I doubt I'll ever understand the valuations accorded Diamond Offshore (NYSE:DO) and its peers among the better offshore contract drillers.

On Thursday, the company announced first-quarter results for 2007, including $224.1 million in earnings. At $1.64 per share, that figure is nearly 55% more than the $145.3 million, or $1.06 per share, it earned a year ago. Yet the company trades at a forward 2007 P/E of 10.6, and sports a PEG ratio of only 0.35, indicating that its earnings are expected to grow far more quickly than its current P/E suggests.

Yes, I get it. The drillers -- Diamond, Transocean (NYSE:RIG), Atwood (NYSE:ATW), Ensco (NYSE:ESV), and GlobalSantaFe (NYSE:GSF), to name just a few -- are cyclical, and they deserve their decided discount to the market. Even I can't argue that all the cyclicality has been wrung out of the oil patch.

But I would contend that the sector is nowhere near as cyclical as in previous years, and far less cyclical than many other industries untarred by that dubious reputation. After all, why does steadily atrophying New York Times (NYSE:NYT) trade at a forward multiple twice that of Diamond Offshore?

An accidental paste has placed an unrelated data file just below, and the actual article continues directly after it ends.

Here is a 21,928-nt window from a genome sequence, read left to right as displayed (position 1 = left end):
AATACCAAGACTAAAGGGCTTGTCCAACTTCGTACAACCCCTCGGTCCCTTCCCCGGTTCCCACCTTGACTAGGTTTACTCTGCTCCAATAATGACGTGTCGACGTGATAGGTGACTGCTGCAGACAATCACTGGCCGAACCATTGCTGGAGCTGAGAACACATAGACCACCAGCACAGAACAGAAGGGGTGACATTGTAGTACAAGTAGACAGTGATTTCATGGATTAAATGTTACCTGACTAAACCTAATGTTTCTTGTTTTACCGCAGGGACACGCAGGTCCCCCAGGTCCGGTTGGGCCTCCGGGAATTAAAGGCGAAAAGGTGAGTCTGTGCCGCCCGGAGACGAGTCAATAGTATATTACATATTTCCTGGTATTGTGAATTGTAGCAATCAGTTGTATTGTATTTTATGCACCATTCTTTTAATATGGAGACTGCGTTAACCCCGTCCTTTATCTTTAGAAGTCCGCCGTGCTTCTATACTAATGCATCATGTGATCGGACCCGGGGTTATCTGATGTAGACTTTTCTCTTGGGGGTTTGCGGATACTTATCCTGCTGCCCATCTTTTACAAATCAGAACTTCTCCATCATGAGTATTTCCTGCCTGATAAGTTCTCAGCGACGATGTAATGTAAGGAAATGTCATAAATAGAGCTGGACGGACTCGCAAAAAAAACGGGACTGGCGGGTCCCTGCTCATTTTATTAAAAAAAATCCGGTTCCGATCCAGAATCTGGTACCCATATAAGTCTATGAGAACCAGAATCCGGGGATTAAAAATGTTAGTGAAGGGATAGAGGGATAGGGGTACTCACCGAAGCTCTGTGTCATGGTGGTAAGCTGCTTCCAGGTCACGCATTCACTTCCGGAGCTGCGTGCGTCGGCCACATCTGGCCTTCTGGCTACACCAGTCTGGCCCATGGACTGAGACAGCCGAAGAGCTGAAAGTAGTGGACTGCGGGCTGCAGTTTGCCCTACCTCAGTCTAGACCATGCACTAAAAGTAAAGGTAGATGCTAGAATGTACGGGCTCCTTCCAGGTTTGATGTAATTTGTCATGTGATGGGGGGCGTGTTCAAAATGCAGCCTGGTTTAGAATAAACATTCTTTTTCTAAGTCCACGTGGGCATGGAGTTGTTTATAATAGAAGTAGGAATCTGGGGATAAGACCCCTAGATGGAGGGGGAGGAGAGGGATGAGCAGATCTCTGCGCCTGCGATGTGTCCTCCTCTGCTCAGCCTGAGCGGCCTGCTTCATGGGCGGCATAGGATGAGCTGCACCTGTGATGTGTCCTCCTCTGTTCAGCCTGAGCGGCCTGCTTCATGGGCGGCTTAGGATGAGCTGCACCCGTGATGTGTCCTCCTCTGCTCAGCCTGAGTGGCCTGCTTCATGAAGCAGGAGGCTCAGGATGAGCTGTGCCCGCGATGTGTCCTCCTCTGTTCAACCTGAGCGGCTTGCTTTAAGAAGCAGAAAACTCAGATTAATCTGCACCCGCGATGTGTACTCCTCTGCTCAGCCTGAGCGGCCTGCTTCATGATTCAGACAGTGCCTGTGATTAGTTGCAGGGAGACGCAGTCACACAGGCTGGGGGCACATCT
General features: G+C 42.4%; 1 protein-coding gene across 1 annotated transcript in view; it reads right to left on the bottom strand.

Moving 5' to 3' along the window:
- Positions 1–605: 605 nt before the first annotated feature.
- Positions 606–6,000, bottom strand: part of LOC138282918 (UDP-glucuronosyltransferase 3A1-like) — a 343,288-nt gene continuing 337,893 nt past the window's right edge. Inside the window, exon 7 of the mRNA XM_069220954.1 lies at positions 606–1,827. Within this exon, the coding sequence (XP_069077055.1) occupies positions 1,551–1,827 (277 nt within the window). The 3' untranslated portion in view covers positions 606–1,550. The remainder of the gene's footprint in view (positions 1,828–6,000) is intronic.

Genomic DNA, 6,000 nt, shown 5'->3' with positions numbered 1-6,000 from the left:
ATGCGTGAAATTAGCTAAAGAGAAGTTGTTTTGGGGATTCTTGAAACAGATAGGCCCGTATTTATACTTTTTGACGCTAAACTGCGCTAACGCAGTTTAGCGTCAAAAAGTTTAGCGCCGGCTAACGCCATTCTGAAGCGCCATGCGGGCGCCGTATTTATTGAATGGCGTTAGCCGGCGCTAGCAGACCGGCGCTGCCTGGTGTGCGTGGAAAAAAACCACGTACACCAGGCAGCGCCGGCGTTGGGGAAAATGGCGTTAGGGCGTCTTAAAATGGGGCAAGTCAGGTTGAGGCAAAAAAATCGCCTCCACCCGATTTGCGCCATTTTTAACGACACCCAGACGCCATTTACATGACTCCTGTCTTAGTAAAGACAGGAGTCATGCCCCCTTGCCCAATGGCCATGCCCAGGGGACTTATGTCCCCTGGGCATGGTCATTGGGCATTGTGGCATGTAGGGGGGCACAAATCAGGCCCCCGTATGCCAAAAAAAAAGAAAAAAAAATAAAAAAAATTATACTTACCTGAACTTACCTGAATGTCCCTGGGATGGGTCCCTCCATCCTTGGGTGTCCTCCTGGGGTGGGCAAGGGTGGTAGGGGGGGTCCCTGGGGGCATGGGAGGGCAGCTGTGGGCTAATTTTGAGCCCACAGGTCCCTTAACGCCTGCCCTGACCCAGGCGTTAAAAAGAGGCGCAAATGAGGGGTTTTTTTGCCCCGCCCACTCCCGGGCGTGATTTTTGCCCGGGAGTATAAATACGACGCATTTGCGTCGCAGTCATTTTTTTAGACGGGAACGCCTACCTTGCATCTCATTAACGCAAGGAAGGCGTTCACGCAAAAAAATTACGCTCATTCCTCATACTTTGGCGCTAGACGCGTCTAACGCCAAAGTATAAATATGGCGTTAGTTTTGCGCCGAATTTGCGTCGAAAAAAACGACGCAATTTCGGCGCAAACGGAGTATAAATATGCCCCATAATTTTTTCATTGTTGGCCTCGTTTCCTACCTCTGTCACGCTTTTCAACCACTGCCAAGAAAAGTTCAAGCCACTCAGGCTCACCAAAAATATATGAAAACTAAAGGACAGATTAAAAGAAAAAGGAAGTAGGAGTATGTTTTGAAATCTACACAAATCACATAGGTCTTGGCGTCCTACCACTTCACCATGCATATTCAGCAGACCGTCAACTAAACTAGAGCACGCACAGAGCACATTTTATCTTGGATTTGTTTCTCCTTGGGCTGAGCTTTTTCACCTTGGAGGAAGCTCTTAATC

In releasing its results on Thursday, Diamond noted that it has received new contracts for three of its semisubmersible rigs. (Semisubmersibles are massive pieces of equipment, with ballast tanks that are filled with water and sunk beneath the sea's surface to provide stability during drilling.) Two of those call for five-year terms off the coast of Brazil. Each contract could potentially generate more than $400 million for the company. How is that cyclical, again?

I only hope that Fools will do their investment portfolios a favor, and carefully consider adding Diamond Offshore or its brethren.

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Fool contributor David Lee Smith owns shares in Diamond Offshore, but not in the other companies mentioned. He welcomes your comments or question. New York Times was, until recently, an Income Investor selection. The Fool has a disclosure policy.